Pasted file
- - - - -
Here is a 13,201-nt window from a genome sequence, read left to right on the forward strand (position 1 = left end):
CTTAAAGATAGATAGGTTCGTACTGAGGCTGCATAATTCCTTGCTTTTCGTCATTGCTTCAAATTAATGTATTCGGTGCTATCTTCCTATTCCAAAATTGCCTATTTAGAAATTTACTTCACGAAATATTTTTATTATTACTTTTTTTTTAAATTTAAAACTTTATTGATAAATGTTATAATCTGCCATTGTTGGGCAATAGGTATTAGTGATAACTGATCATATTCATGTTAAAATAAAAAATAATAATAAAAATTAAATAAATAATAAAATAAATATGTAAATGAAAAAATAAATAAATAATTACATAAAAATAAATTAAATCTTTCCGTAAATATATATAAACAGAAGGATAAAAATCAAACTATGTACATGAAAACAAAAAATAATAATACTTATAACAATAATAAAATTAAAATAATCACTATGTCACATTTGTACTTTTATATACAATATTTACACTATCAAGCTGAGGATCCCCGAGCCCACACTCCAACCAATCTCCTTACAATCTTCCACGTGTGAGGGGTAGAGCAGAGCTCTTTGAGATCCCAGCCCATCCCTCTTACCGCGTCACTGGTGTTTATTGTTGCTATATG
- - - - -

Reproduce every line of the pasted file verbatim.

Here is a 13,201-nt window from a genome sequence, read left to right on the forward strand (position 1 = left end):
CTTAAAGATAGATAGGTTCGTACTGAGGCTGCATAATTCCTTGCTTTTCGTCATTGCTTCAAATTAATGTATTCGGTGCTATCTTCCTATTCCAAAATTGCCTATTTAGAAATTTACTTCACGAAATATTTTTATTATTACTTTTTTTTTAAATTTAAAACTTTATTGATAAATGTTATAATCTGCCATTGTTGGGCAATAGGTATTAGTGATAACTGATCATATTCATGTTAAAATAAAAAATAATAATAAAAATTAAATAAATAATAAAATAAATATGTAAATGAAAAAATAAATAAATAATTACATAAAAATAAATTAAATCTTTCCGTAAATATATATAAACAGAAGGATAAAAATCAAACTATGTACATGAAAACAAAAAATAATAATACTTATAACAATAATAAAATTAAAATAATCACTATGTCACATTTGTACTTTTATATACAATATTTACACTATCAAGCTGAGGATCCCCGAGCCCACACTCCAACCAATCTCCTTACAATCTTCCACGTGTGAGGGGTAGAGCAGAGCTCTTTGAGATCCCAGCCCATCCCTCTTACCGCGTCACTGGTGTTTATTGTTGCTATATG